So I am running
lsof -i | wc -l periodically and it is telling me that out of 420 lines, between 240 and 255 are in
CLOSE_WAIT state. How does TCP connections enter this state?
Should I be worried and how should I troubleshoot it?
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(I was going to edit mikegrb's answer, but decided I was butchering it a little too much)
CLOSE_WAIT means pretty much exactly what it says -- the kernel is waiting for the local process to close it's file descriptor before removing the entry. The TCP connection has been completely torn down and the far end may be under the impression that the connection is finito, but your end is holding onto things.
The only concern is that a lot of CLOSE_WAIT entries consumes kernel memory and file descriptor table entries, which can be a problem if there's great piles of them. If the entries you're looking at are transient, then it's probably just that you're cycling through a lot of TCP connections, and you're seeing a small fraction of them in the small amount of time between when the connection is closed and the process gets around to closing the file descriptor. On the other hand, if they're permanent (the ports and IP addresses don't change over time) then something is leaking descriptors and it needs to be fixed so that it always closes it's fds when it's finished with them. As mikegrb said, a newer version may already have fixed the problem, so a question on the relevant mailing list or examination of changelogs is probably warranted.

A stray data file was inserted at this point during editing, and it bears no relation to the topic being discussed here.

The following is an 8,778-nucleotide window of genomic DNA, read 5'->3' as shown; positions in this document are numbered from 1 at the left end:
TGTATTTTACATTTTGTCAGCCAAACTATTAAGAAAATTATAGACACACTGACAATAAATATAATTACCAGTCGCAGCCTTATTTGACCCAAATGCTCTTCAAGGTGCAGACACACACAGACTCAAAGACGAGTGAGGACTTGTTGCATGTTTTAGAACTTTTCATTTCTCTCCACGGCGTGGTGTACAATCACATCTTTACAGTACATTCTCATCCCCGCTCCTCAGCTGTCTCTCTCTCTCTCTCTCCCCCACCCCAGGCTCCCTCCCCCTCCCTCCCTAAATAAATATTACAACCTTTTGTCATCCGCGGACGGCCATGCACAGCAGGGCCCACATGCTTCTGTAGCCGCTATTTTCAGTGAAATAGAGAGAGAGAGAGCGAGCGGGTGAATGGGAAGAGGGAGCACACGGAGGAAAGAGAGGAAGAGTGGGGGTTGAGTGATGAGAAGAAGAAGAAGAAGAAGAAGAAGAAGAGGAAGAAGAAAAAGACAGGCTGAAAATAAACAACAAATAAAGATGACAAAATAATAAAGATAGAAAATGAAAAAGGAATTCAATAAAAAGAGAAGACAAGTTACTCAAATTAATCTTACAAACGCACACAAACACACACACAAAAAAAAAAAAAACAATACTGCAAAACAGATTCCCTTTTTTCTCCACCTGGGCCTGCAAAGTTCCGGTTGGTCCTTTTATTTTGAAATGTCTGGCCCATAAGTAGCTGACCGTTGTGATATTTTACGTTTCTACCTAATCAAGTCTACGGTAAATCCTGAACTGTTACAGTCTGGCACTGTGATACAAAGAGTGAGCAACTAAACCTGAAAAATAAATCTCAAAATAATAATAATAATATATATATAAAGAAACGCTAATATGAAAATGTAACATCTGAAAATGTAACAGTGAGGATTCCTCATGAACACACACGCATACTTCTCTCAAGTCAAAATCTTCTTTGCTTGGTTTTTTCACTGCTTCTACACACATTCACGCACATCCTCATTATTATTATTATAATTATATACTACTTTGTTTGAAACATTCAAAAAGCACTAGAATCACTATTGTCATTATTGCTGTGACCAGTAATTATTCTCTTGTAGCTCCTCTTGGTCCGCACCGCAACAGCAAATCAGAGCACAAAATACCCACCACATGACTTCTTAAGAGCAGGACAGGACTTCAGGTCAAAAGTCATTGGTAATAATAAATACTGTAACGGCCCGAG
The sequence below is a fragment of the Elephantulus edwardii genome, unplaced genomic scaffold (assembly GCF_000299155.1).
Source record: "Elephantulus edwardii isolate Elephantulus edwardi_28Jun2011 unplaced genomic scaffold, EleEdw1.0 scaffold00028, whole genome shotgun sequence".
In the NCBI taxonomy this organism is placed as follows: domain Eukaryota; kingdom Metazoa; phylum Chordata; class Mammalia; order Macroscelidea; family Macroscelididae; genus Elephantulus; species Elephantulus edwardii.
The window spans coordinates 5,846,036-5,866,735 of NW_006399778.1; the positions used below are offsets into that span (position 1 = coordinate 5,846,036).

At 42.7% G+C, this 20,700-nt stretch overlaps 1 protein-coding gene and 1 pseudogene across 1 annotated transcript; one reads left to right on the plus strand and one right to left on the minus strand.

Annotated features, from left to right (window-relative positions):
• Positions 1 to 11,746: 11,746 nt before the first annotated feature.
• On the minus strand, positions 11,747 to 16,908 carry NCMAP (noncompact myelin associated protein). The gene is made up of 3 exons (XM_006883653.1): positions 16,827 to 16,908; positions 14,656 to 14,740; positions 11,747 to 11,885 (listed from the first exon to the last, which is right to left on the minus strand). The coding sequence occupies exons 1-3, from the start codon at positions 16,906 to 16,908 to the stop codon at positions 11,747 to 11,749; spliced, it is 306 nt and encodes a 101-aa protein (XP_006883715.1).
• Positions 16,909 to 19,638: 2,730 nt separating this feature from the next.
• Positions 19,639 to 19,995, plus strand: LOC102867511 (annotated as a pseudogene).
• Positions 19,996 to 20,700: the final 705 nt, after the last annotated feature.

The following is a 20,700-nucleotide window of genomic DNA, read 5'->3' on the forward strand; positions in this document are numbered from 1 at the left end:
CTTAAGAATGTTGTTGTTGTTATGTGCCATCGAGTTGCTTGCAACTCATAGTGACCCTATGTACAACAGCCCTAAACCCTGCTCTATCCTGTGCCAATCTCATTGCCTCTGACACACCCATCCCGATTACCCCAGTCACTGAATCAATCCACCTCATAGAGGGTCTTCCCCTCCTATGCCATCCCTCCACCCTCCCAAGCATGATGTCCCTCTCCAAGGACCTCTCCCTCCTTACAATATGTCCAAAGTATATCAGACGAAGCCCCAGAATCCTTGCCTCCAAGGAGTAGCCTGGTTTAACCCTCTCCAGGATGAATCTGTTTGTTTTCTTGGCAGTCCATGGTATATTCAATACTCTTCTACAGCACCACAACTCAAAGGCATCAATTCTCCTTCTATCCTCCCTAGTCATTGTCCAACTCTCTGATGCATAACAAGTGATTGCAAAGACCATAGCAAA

CLOSE_WAIT state means that the other end sent a FIN segment to close the connection. The connection is still sort of established. It's in a mode you could think of as half duplex, allowing this end to flush any buffers, sending on the last bits of data to the end requesting the connection be closed before closing the connection from this end.
If you have lots of connections staying in CLOSE_WAIT it means that the process responsible is not closing the socket once it goes into CLOSE_WAIT. You could use tcpdump, or other network traffic capture tools, to look at the packets.
Also take a look at the process responsible. Out of curiosity what is the responsible process? It may have a newer fixed version available or maybe it's time to file a bug report ;)
if you operate in weak network you may tune:
You are probably not closing a resource (file handle, network connection) somewhere in an application that is running on the server.